Six key conclusions can be drawn from the water kiosk in COVID-19 times:

  1. Since the pandemic started, safely managed drinking water was promoted as an essential good and water businesses were promoted as crucial “COVID-19 fighters”. 
  2. Despite decreasing purchasing power from clients, drinking water consumption from low income population has been going up across the world. The majority of safe water kiosks managed to preserve or even increase their revenues during the crisis. 
  3. Safe Water Enterprises’ decentralized operating structure is made of numerous points of sale, close to local production for local consumption, this allows to spread the risk.  
  4. The Safe Water Enterprise business model has proven to be able to adapt in contexts of crisis: some businesses accelerated the implementation of the delivery service, others also focused on accelerating digital payment solutions, using mobile applications or water ATMs.  
  5. Thanks to their grass roots nature, Safe Water Enterprises have been powerful amplifying agents of the WHO messaging overall and played the role of last mile health agents in local communities. 
  6. By cumulating a strong social impact and a proof of financial resilience, Safe Water Enterprises are the perfect partners for impact investors looking to support self-sufficient businesses in need of capital and know-how to bring their contribution to  UN SDG 6 on “ensuring availability and sustainable management of water and sanitation for all”.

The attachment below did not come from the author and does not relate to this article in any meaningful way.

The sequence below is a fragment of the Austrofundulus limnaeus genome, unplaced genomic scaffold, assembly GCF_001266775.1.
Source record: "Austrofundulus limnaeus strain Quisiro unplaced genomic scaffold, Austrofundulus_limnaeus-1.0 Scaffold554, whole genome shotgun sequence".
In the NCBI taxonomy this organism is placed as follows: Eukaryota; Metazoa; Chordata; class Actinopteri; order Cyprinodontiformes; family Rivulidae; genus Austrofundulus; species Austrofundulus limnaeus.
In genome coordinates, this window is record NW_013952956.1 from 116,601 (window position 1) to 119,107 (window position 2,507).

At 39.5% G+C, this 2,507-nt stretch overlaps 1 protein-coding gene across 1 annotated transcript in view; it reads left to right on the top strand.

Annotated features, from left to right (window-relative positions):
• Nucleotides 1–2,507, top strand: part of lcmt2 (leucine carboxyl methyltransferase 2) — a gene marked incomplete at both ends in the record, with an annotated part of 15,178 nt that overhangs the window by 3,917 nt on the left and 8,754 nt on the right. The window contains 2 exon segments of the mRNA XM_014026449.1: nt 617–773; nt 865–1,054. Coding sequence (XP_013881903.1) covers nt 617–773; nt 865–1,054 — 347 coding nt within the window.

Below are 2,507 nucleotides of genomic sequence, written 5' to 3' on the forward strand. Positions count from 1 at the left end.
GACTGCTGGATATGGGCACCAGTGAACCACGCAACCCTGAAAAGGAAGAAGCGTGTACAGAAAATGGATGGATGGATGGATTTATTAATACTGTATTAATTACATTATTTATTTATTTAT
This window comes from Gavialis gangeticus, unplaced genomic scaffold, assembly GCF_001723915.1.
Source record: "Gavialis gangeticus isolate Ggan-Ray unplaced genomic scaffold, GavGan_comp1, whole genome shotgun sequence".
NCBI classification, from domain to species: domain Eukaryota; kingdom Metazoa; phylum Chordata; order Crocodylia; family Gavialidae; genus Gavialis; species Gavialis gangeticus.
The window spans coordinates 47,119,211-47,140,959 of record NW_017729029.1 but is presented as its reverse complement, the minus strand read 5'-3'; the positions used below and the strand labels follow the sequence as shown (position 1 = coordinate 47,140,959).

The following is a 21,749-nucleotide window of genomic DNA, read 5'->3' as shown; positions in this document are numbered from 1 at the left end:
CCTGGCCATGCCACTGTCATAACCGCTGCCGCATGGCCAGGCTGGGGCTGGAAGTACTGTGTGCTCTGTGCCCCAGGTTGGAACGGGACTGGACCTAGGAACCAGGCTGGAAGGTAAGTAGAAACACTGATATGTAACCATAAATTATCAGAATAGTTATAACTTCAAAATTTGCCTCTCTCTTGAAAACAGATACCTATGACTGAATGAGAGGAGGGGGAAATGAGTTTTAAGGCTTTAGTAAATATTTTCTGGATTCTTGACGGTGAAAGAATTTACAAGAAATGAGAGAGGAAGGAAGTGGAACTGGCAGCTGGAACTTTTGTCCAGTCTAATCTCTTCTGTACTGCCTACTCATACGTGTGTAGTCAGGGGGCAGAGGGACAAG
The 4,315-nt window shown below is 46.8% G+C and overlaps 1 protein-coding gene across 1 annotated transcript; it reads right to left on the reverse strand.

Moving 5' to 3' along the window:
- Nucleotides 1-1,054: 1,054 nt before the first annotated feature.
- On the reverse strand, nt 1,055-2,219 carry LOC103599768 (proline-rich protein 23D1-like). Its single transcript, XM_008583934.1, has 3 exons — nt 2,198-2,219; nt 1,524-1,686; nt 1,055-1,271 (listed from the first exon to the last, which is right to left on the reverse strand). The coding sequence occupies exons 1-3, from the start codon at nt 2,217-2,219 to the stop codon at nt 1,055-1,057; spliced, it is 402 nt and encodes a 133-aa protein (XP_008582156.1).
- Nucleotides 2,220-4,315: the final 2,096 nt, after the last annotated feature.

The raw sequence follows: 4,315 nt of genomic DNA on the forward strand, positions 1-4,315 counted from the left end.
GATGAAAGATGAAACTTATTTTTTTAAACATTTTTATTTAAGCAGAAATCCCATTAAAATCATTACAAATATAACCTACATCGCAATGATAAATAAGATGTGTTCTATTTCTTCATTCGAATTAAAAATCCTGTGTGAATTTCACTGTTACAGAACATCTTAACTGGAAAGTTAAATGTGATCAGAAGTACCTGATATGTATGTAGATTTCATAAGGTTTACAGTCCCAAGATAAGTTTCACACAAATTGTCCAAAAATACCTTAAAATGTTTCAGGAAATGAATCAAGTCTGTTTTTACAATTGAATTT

Since the pandemic started, safely managed drinking water was immediately promoted as essential to maintain a high immune system, playing a crucial role in the fight against COVID-19

Water is essential for good health – it is the largest single constituent of our bodies (about 60% on average) and is vital for us to live and function well. Water helps to maintain normal physical and cognitive functions with an intake of at least 1.6-2 liters per day as advised by various international public health organizations including the World Health Organisation (WHO). Proper hydration is the fundamental pillar for the optimal development of the most important physiological functions that occur in our body. Staying hydrated, as well as other good practices like sleeping, exercising and eating well keeps people healthy and in a better position to fight off any illness.

When people get sick, it is also essential to keep providing them enough quantity of safe water. When people go through fever (COVID-19’s main first symptom), risk of dehydration is high, and more specifically in the risk groups (older people, children and pregnant women). Drinking water is also good to soothe throat irritation. Given the above, it goes without saying that promoting access to safe drinking water is an even more imperative need during the COVID-19 times that we are in.

 

Demand for water during COVID-19 is increasing

Despite decreasing purchasing power from clients, it seems that drinking water consumption from low income populations has been going up across the world. The majority of water kiosks managed to preserve or even increase their revenues during the crisis. They provide a unique and affordable way to access safe drinking water for vulnerable populations for whom buying 1.5 liters packaged water for example is too expensive and who have no other affordable options except boiling untreated water extracted from boreholes putting their health at risks.